John’s life was a good one. He believed this with absolute faith, the same faith that let him know that if he were ever in trouble Bruce Willis would charge barefoot over broken glass to save him from the German terrorists. Or, failing Bruce Willis because the man had a busy schedule, Dave would put on some shoes first and Jade or Rose would probably remember to call 911. His friends had been with him through thick and thin, through high school, through acne, through him dumping a bucket of red food dye on Cynthia Plattz at Senior Prom (long talk about how that one hadn’t been funny), through freshman orientation.
Part of his awesome social skills, John knew, had to be chalked up to his Dad laying down meticulous guide lines about showers and personal space. When you were thirteen, somebody had to tell you these things. Sure, Jade was stuck with him, genetically speaking, but she wouldn’t have applied to the same school if he’d still thought that Axe body spray was an acceptable substitute for soap and water. Parents were there to teach their children important things, like how many months you had to know someone before that joke about peeing in their beverages actually became funny.
Looking at Karkat Vantas having what appeared to be a nervous breakdown at the copier, John wondered if maybe he’d been raised by a herd of small, easily angered dogs. Karkat was in John’s Intro to Programming course; he had this kind of creepy habit of muttering under his breath at code like that would accomplish anything, but the screeching-growling-swearing was new. And kind of worrying, like learning that your next door neighbor collected dolls, but only the heads. Karkat’s friend – Theresa? Reese? Terezi – had whacked the nearest sniggering bystander in the knees with her cane and then abandoned ship.
John had to admit, it was kind of funny. Super funny, really, the way blood went right to Karkat’s face, ruddying not just his brown cheeks but everything to the tips of his ears. On the other hand, if Karkat’s eyeballs exploded nobody was ever going to get to use the printer, and John had an essay to hand in. He approached loudly, the way you did to make sure you weren’t going to startle small animals or serial killers.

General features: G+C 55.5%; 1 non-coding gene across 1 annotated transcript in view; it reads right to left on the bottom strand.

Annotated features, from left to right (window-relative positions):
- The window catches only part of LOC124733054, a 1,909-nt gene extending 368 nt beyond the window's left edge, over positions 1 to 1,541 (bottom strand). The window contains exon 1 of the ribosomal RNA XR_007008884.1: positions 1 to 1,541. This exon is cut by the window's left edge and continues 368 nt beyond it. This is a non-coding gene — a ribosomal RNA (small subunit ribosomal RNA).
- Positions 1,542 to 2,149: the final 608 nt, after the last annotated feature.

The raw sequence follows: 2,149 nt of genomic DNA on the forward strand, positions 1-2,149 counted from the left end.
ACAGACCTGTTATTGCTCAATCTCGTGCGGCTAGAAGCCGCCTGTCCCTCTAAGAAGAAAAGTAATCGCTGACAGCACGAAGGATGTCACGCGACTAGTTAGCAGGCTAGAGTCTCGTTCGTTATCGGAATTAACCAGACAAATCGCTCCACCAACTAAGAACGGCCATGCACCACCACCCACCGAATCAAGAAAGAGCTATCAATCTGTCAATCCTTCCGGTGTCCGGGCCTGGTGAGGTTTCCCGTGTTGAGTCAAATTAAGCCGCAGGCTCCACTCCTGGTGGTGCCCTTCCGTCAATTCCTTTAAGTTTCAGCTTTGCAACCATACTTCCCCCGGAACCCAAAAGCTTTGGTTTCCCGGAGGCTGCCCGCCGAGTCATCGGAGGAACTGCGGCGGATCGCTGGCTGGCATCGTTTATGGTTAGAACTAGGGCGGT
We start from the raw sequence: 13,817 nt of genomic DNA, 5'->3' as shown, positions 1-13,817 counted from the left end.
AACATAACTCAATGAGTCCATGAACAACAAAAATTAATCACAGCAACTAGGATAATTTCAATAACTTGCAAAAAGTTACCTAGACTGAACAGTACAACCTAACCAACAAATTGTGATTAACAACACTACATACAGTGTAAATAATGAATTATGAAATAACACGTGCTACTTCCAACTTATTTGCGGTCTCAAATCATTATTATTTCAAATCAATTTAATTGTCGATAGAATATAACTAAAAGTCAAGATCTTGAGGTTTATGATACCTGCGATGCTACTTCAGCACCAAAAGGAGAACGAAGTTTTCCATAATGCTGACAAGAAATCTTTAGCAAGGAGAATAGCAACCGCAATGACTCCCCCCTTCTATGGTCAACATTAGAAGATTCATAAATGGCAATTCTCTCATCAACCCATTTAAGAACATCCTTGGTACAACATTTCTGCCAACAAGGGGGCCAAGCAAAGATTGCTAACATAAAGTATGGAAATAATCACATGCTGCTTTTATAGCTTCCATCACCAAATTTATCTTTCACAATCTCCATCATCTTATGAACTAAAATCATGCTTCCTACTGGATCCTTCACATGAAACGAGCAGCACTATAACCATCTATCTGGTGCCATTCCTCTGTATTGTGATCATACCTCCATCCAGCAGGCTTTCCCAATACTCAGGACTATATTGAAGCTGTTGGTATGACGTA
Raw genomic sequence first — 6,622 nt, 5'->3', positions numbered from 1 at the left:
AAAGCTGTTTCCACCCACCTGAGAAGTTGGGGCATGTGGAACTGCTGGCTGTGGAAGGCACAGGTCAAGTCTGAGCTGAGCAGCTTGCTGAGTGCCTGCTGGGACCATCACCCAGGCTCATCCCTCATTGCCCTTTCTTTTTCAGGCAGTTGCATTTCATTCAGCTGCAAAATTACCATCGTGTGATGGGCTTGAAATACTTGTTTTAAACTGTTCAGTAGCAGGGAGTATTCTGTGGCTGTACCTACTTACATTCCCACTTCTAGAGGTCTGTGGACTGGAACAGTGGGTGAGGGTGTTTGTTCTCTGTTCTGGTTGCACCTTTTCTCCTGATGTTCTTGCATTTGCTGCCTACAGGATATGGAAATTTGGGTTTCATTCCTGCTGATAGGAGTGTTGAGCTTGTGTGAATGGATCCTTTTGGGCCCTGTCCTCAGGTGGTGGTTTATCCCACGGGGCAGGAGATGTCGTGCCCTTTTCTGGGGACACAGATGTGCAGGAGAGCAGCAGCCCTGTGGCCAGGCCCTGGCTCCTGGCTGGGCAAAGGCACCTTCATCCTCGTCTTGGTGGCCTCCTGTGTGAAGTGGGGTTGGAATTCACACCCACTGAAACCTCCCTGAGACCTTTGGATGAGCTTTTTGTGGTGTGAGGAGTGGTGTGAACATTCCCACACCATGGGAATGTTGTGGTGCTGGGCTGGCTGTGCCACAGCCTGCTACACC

“That one’s tricky!” John gave it a good solid whack to open the door on the side. “It likes to eat paper like it’s Godzilla and paper is tiny, screaming people begging for their lives.” He licked his fingers and reached into the copier’s burning hot innards to yank out the crumpled remains of Karkat’s assignment. “The first ten times it happened I had to call over the IT kid, like the hot chicks that summon Mothra.”
Karkat stared. John chucked the useless papers in the recycling bin and smiled, continued smiling as Karkat continued staring. Karkat inhaled heavily, his shoulders went back, and John worried that Karkat might start really screaming right there in the library in front of the Circulation Desk and everyone. Then Karkat shuddered a little and deflated, posture slumped.
“Thanks,” he grumbled.
“No problem.” John stuck out a hand. “I’m John Egbert. From your programming class?”
Karkat shrugged, his shoulders a thin, sharp line under his way too baggy sweater. “Yeah.”
John took his unshook hand back with the cheerful grace of someone who’d been hanging out with Dave Strider for seven years. He wasn’t really sure he wanted to shake Karkat’s hand anyway, since there was blood seeping out from the edges of Karkat’s chewed down nails. There were deep hollows carved under Karkat’s eyes, his hair stuck out at unwashed angles, and that scent wasn’t Axe body spray. It was Febreeze covering up Comp Sci major.
It was so afterschool special, John half expected Karkat to offer him some weed.
“Good luck next time,” said John.
“Screw off,” said Karkat.
Some people’s children.
“How do you tell someone they smell weird?”